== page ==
Finally, there are some general points to consider when designing a system. These include:
- Reinforce the patterns of the routine: Much as practise makes an orchestra perform better, organisations have to invest in practicing the routines. Practice connects the abstract routine to the performed one.
- Consider every stakeholder group’s point of view: This is a point I have elaborated at length in my posts on dialogue mapping so I’ll say no more about it here.
- Understand the relationship between abstract patterns and actual performances: This involves understanding whether there are different ways to achieve the same goal. Also consider whether it is important to enforce a specific set of actions leading up to the goal, or whether the actions matter less than the goal.
- Encourage people to follow patterns of action that are important: This involves creating incentives to encourage people to carry out certain important actions in specified ways. It is not enough to design and implement a particular pattern within a routine. One has to make it worthwhile for people to follow it.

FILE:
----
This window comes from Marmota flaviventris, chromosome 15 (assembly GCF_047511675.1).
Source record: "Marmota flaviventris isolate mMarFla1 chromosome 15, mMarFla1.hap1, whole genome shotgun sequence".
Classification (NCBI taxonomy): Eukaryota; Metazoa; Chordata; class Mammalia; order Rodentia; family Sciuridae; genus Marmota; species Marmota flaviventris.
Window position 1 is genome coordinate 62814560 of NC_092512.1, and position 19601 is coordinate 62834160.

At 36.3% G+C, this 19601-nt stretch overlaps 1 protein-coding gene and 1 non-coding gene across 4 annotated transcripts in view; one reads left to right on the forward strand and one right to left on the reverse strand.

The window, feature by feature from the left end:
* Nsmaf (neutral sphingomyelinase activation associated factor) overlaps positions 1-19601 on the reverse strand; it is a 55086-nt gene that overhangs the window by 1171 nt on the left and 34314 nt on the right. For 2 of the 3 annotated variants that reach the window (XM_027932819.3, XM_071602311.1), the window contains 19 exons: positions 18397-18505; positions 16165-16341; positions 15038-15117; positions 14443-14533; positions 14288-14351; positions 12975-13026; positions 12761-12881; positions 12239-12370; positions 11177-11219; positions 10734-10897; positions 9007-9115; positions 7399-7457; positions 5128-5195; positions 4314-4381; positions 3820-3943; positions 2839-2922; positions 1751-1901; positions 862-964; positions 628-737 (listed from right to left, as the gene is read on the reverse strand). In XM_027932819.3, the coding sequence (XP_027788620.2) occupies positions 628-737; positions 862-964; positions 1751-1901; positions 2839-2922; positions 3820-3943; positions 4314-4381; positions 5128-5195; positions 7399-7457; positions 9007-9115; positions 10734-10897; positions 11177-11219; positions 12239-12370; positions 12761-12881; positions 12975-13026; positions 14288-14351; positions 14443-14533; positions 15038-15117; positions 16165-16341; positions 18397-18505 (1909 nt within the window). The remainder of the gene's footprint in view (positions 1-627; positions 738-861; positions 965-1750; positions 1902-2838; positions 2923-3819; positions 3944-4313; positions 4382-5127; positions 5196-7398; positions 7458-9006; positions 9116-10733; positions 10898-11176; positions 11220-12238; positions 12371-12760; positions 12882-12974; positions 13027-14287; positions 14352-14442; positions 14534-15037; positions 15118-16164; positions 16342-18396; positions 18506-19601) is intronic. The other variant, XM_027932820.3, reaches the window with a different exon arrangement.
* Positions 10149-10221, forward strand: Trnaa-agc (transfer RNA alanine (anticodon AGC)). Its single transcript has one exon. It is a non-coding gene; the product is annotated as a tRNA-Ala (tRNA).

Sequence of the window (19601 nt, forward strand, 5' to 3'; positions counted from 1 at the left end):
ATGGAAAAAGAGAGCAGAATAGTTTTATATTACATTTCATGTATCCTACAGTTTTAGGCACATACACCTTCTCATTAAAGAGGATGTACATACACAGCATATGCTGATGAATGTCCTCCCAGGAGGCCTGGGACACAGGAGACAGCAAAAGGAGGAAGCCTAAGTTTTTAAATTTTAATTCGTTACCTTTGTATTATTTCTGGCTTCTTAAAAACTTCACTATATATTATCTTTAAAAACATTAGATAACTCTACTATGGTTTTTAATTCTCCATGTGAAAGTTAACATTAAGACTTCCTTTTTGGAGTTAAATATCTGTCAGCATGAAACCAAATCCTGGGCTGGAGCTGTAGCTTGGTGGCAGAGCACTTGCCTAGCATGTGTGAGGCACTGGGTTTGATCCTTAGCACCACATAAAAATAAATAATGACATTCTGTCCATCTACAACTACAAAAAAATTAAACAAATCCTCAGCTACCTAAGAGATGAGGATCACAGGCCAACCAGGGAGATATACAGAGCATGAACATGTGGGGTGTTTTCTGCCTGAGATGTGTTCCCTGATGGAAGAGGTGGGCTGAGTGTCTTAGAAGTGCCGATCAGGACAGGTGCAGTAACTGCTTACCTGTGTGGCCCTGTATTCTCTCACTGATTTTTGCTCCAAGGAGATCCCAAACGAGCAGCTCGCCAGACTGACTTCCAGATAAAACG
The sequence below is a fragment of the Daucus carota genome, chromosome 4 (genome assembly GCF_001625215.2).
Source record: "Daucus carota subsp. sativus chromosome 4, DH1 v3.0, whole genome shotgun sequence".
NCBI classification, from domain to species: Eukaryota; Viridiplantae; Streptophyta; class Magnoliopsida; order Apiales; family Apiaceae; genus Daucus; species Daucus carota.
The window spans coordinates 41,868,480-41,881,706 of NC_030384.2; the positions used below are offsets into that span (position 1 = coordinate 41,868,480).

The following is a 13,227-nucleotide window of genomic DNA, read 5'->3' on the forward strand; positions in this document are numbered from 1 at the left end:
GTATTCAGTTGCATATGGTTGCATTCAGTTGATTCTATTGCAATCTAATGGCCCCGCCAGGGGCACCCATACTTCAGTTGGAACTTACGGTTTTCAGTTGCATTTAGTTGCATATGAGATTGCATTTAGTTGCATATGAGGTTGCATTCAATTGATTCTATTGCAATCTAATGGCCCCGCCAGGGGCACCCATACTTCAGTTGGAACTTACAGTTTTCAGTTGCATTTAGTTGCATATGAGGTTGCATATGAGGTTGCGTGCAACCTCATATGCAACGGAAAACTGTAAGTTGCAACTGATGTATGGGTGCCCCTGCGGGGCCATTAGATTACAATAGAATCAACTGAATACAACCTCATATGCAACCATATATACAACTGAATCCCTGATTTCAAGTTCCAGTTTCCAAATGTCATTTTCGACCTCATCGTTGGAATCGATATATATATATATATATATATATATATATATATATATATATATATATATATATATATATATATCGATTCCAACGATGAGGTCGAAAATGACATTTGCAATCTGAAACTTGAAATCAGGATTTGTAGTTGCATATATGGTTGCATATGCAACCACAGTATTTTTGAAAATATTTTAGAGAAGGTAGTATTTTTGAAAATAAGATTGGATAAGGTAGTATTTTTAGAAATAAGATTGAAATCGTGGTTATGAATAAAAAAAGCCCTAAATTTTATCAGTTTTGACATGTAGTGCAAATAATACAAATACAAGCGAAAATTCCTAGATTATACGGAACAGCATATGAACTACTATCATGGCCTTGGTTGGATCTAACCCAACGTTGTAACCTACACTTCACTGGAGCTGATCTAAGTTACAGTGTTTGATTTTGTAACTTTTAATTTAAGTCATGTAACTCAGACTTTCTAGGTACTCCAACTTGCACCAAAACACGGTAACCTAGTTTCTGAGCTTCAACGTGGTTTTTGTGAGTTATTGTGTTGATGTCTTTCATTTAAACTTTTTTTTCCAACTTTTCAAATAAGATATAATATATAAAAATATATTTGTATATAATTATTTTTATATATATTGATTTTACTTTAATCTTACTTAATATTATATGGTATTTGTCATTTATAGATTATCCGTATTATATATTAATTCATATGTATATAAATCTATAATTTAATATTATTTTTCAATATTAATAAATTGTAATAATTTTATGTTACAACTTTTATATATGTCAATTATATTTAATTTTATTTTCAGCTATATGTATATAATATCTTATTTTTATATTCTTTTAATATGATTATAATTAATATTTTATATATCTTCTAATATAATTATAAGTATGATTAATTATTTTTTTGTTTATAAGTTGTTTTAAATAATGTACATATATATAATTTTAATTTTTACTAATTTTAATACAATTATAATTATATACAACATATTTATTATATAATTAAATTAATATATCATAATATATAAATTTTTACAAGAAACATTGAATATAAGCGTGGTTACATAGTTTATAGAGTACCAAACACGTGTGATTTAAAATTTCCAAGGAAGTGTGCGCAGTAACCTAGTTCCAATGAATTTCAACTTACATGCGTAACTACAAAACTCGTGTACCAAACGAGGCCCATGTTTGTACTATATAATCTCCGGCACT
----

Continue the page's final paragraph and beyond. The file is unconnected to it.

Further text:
- Make it possible for users to become designers: Most routines involve decisions points where actors have to choose between alternate, but fixed, courses of action. At such points human actors have little room to improvise. Instead, it may be more fruitful to replace decision points with design points, where actors improvise their actions.
- Lock in actions that matter: Notwithstanding the previous point, there are certain actions that absolutely must be executed as designed. It is as important to ensure that these are executed as they should be as it is to allow people to improvise in other situations.
- Keepan open mind and invite engagement: Perhaps the most important point is to continually engage with people who work the routine and to be open to their input as to what’s working and what isn’t.
Most of the above points are not new; I’d even go so far as to say they are obvious. Nevertheless they are worth restating because they are often unheeded.